F. 12
F. 12

Geometrical derivation of Stokes’ formulas. The given vibration M (at longitude H) is restored by the compensator, of order ϕ,set at an azimuth θc′ (longitude, 2θc′), to a rectilinear vibration at H1.

F. 13
F. 13

Trace of Fig. 12 on equatorial plane showing also the complementary settings, Q″ and H2 respectively of compensator and analyzing nicol, obtained by shifting the compensator so that M′ on its circle QMM′ falls at M on the sphere and consequently rotates the given vibration through the same angle ϕ to the position H2 on the equator.

F. 14
F. 14

Analysis of method of isochromatic lines used in photoelastic analyses. All parts of the stressed plate which impress the same phase lead ϕ, irrespective of azimuth, convert the entrant circular polarized vibration, located on north pole S, to points on the latitude circle MM′. A second quarter-wave plate at longitude Qc rotates this circle, about OQc through a right angle, so that its axis falls in the equatorial plane and coincident in longitude Qn with the analyzing nicol. This is the criterion for equal brightness of field as seen through the nicol.

F. 15
F. 15

Analysis of Brace method. The figure represents a projection in part of Fig. 12 on a plane perpendicular to Of0. The line Qhf0g0 represents the equator. M,f and h represent points on the surface of the sphere; the angle marked ϕh is therefore the projected order of the half-shade, not the true order. Qh represents the longitude of the half-shade, similar to that, Qc, of the compensator in Fig. 12.

F. 16
F. 16

Analysis of Tool’s method—similar to Fig. 15.

F. 17
F. 17

Geometrical diagram for deriving formulas used in Tool’s method.

Equations (73)

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x 2 a 2 + y 2 b 2 = 1
tan ω = b a = e
sin 2 ω = 2 e 1 + e 2
y = R sin 2 π t T x = A sin ( 2 π T + ϕ )
A = x 1 cos θ y 1 sin θ
x 1 2 a 2 + y 1 2 b 2 = 1 ,
A 2 = a 2 cos 2 θ + b 2 sin 2 θ
R 2 = a 2 sin 2 θ + b 2 cos 2 θ
A 2 + R 2 = a 2 + b 2
A 2 R 2 = ( a 2 b 2 ) ( cos 2 θ sin 2 θ ) = ( a 2 b 2 ) cos 2 θ
p = A sin ϕ
x 2 = p cos θ = A sin ϕ cos θ y 2 = p sin θ = A sin ϕ sin θ
A 2 sin 2 ϕ = a 2 b 2 a 2 sin 2 θ + b 2 cos 2 θ
A R sin ϕ = a b
cos 2 ϕ = 1 sin 2 ϕ = 1 a 2 b 2 ( a 2 cos 2 θ + b 2 sin 2 θ ) ( a 2 sin 2 θ + b 2 cos 2 θ )
cos 2 ϕ = 1 a 2 b 2 [ a 2 ( a 2 b 2 ) sin 2 θ ] [ a 2 ( a 2 b 2 ) cos 2 θ ] = ( a 2 b 2 ) 2 sin 2 θ cos 2 θ A 2 R 2
A R = cos ϕ = a 2 b 2 2 sin 2 θ .
P A 2 + R 2 2 = a 2 + b 2 2 ( a ) Q A 2 R 2 2 = a 2 b 2 2 cos 2 θ ( b ) K A R cos ϕ = a 2 b 2 2 sin 2 θ ( c ) S A R sin ϕ = a b ( d ) } I
Q 2 + K 2 + S 2 = P 2
t g 2 θ = K Q
S P = 2 a b a 2 + b 2 = 2 e 1 + e 2
= sin 2 ω
e = tan ω
tan ϕ = S K
P 0 = a 0 2 + b 0 2 2 ( a ) Q 0 = a 0 2 b 0 2 2 cos 2 θ 0 ( b ) K 0 = a 0 2 b 0 2 2 sin 2 θ 0 ( c ) S 0 = a 0 b 0 ( d ) } I 0
P 0 = P 0 = a 0 2 + b 0 2 2 ( a ) Q 0 = Q 0 cos 2 θ + K 0 sin 2 θ = a 0 2 b 0 2 2 ( cos 2 θ 0 cos 2 θ + sin 2 θ 0 sin 2 θ ) = a 0 2 b 0 2 2 cos 2 ( θ 0 θ ) ( b ) K 0 = Q 0 sin 2 θ + K 0 cos 2 θ = a 0 2 b 0 2 2 sin 2 ( θ 0 θ ) ( c ) S 0 = S 0 = a 0 b 0 ( d ) } I 0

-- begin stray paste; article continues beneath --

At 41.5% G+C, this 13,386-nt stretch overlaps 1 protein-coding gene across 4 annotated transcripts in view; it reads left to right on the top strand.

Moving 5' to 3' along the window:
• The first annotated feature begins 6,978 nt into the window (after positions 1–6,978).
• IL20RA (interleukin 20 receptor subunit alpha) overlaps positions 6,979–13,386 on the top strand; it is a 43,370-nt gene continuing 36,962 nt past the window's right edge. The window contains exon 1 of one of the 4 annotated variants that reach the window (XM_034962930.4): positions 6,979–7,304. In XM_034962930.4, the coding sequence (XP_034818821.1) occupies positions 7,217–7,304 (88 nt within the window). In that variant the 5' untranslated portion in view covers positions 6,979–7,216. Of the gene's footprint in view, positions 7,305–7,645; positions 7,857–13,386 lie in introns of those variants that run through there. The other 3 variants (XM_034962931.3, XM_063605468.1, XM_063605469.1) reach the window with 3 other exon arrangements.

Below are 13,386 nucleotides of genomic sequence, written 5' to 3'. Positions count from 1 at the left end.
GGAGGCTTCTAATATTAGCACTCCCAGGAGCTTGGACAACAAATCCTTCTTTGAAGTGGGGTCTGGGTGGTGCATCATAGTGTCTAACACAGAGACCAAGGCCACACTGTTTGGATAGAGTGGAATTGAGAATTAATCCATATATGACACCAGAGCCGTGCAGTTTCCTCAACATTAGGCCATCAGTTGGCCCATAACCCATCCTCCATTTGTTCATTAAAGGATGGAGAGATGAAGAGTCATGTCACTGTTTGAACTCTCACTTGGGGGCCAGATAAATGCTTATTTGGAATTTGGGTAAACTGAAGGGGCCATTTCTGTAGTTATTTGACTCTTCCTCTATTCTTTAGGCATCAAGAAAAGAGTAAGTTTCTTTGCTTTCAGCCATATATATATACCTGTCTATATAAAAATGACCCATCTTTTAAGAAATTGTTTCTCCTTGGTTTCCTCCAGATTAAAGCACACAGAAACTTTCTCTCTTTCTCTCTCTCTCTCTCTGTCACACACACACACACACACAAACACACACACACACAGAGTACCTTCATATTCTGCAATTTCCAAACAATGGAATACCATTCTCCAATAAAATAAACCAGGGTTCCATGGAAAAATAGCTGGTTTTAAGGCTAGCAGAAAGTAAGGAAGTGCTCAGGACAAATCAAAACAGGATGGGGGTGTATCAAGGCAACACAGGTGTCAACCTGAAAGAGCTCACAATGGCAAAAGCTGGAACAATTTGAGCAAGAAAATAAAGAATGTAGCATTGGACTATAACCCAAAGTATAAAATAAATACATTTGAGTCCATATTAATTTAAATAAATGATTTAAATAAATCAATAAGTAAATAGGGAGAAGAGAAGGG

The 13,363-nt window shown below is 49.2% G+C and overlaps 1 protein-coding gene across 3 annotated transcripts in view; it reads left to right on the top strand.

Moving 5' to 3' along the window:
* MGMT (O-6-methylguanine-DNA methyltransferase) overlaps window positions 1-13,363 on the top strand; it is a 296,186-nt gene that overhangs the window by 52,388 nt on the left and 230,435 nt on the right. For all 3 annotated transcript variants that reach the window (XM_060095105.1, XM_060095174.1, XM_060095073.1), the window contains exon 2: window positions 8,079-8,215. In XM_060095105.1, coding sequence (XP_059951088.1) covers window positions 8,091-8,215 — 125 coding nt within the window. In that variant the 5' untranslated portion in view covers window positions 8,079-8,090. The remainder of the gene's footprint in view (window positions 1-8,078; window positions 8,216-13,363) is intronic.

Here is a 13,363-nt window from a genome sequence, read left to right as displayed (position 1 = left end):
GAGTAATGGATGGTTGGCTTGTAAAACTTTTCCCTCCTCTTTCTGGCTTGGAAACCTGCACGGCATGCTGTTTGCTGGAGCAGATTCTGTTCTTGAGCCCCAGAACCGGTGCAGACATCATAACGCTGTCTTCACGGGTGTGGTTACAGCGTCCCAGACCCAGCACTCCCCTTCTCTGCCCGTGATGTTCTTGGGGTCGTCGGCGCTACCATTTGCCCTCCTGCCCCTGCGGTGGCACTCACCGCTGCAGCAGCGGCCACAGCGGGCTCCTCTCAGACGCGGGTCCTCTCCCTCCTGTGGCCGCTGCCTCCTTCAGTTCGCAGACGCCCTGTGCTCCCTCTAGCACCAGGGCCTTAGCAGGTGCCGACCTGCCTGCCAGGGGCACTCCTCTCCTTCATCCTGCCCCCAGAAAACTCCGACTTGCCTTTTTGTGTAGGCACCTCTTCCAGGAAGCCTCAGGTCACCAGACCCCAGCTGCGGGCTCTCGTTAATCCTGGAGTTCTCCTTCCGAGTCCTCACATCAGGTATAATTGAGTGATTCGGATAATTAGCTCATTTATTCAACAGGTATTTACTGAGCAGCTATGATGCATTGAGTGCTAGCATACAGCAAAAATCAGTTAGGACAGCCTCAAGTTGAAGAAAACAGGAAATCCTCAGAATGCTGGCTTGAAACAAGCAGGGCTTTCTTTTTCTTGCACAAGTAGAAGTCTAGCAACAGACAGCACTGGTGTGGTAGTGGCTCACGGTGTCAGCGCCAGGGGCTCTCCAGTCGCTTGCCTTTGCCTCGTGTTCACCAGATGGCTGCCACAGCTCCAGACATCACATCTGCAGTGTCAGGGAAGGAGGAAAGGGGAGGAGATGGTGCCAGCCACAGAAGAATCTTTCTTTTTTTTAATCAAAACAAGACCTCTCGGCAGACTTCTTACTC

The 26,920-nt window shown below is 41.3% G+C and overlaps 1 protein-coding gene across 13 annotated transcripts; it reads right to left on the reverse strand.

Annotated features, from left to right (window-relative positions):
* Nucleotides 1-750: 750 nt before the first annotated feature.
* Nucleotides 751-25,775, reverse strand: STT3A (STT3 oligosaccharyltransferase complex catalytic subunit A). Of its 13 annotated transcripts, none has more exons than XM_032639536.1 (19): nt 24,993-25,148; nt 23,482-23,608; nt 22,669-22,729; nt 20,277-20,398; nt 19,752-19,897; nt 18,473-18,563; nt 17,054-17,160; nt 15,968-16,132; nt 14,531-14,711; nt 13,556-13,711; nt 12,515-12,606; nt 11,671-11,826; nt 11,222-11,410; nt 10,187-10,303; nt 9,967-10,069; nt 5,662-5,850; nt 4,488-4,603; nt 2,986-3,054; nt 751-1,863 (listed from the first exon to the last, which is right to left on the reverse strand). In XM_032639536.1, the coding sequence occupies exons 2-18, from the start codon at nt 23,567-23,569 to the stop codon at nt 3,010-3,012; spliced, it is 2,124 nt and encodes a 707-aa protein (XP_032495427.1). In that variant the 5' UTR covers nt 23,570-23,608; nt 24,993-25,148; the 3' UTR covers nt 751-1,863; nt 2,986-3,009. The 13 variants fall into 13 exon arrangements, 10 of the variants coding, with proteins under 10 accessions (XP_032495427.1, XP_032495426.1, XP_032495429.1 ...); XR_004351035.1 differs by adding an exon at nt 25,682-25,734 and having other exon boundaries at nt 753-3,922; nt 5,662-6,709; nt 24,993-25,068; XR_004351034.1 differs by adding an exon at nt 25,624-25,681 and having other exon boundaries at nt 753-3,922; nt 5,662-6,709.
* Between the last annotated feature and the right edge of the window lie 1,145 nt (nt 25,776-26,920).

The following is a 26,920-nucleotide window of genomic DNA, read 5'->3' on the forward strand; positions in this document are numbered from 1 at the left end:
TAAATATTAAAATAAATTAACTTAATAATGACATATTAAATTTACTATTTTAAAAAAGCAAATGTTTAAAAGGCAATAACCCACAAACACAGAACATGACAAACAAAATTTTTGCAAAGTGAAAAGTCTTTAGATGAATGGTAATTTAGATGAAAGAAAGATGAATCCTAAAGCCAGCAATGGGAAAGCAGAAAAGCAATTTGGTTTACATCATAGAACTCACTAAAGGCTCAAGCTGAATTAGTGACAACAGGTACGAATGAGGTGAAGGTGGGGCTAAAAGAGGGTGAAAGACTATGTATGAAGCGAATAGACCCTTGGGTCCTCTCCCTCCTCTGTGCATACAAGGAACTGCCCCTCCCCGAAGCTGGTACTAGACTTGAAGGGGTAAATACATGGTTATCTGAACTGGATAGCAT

Q 0 2 + K 0 2 + S 0 2 = Q 0 2 + K 0 2 + S 0 2 = a 0 2 + b 0 2 2
Q = Q K = A R cos ( ϕ 0 + ϕ ) = A R ( cos ϕ 0 cos ϕ sin ϕ 0 sin ϕ ) = K cos ϕ S sin ϕ
S = K sin ϕ + S cos ϕ
P 1 = P 0 = a 0 2 + b 0 2 2 ( a ) Q 1 = Q 0 = a 0 2 b 0 2 2 cos 2 ( θ 0 θ ) ( b ) K 1 = K 0 cos ϕ S 0 sin ϕ = a 0 2 b 0 2 2 sin 2 ( θ 0 θ ) cos ϕ a 0 b 0 sin ϕ ( c ) S 1 = K 0 sin ϕ + S 0 cos ϕ = a 0 2 b 0 2 2 sin 2 ( θ 0 θ ) sin ϕ + a 0 b 0 cos ϕ ( d ) } I 1
Q 1 2 + K 1 2 + S 1 2 = Q 0 2 + K 0 2 + S 0 2 = P 0 2 = P 0 2
S 1 = S 1 = a 0 2 b 0 2 2 sin 2 ( θ 0 θ ) sin ϕ + a 0 b 0 cos ϕ I 1 ( d )
P 1 = P 1 = = P 0 I 1 ( a )
cos 2 ω 0 cos HOM = O B O M = O B O H 1 = sin O H 1 B sin O B H 1 in Δ O H 1 B = sin ( H 1 B H H 1 O B ) sin H 1 B H
H 1 B H + H 1 B O = H 1 B O + H 1 O B + O H 1 B
cos 2 ω 0 = sin ( c 0 n 0 ) sin c 0
cos ϕ cos H 1 T 1 M = B T 1 M T 1 = B T 1 H 1 T 1 = O T 1 / H 1 T 1 O T 1 / B T 1 = tan O H 1 B tan H 1 B H
cos ϕ = tan ( c 0 n 0 ) tan c 0
H 1 B H 2 = 2 ( θ c θ c )
c 0 H 1 B H = 1 2 H 1 B H 2 = θ c θ c
n 0 = = θ n θ n
P n = A n 2 + R n 2 2 = const Q n = A n 2 R n 2 2
Q n = const
R n 2 = P n Q n
Q n = P n cos ϕ
R n 2 = P n Q n = P n ( 1 cos ϕ )
( S 1 ) f = a 0 2 b 0 2 2 sin 2 ( θ 0 θ ) sin ϕ + a 0 b 0 cos ϕ
sin 2 ω f = ( S 1 ) f P 0 = a 0 2 b 0 2 a 0 2 + b 0 2 sin 2 ( θ 0 θ ) sin ϕ + 2 a 0 b 0 a 0 2 + b 0 2 cos ϕ
sin 2 ω f cos ϕ = 1 e 0 2 1 + e 0 2 sin 2 ( θ 0 θ ) tan ϕ + 2 e 0 1 + e 0 2
sin 2 ω f cos ϕ = sin 2 ( θ 0 θ ) tan ϕ
k 1 = tan ϕ [ sin 2 ( θ 0 θ ) sin 2 ( θ 0 θ ) ] k 2 = tan ϕ [ sin 2 ( θ 0 θ ) + sin 2 ( θ 0 θ ) ] ,
e 0 = 1 k 2 ( 1 ± 1 + k 1 k 2 )
e 0 = k 1 2 ( 1 k 1 k 2 4 + k 1 2 k 2 2 8 )
e 0 = k 1 2 = 1 2 tan ϕ [ sin 2 ( θ 0 θ ) sin 2 ( θ 0 θ ) ] = 1 2 tan ϕ [ sin 2 ( θ θ 0 ) + sin 2 ( θ 0 θ ) ]
sin 2 ( θ 0 θ ) = sin 2 ( θ 0 θ )
2 ( θ 0 θ ) = π + 2 ( θ 0 θ ) ,
θ 0 = θ θ 2 π 4
O H 1 T 1 = c 0 n 0 O b T 1 = c n
sin ( c 0 n 0 ) sin H 1 b O = O b O H 1 = O b O f
sin ( c 0 n 0 ) sin ( c n ) = cos 2 ω f
cos 2 ω 0 = = sin ( c n ) sin c cos 2 ω f
cos ϕ = tan ( c 0 n 0 ) tan c 0 = tan ( c n ) tan c 1 + tan 2 2 ω f cos 2 ( c n )
cos 2 ω f = sin c 1 sin ( c 1 n 1 )
cos 1 2 ϕ k = ( cos 2 ω f ) max
θ 0 = θ n + θ n 2 ± π 2
0 < ( θ c θ 0 ) < π 2 and negative when 0 > ( θ c θ 0 ) > π 2 }
e 0 = 1 2 tan ϕ [ sin 2 ( θ θ 0 ) + sin 2 ( θ 0 θ ) ]
θ 0 = θ θ 2 π 4
cos 2 ω 0 = sin ( c n ) sin c cos 2 ω f e 0 = tan ω 0
cos 2 ω f = sin c 1 sin ( c 1 n 1 )
θ 0 = θ n + θ n 2 ± π 2
positive when 0 < ( θ c θ 0 ) < π 2 negative when 0 > ( θ c θ 0 ) > π 2
cos ϕ = tan ( c n ) tan c 1 + tan 2 2 ω f cos 2 ( c n )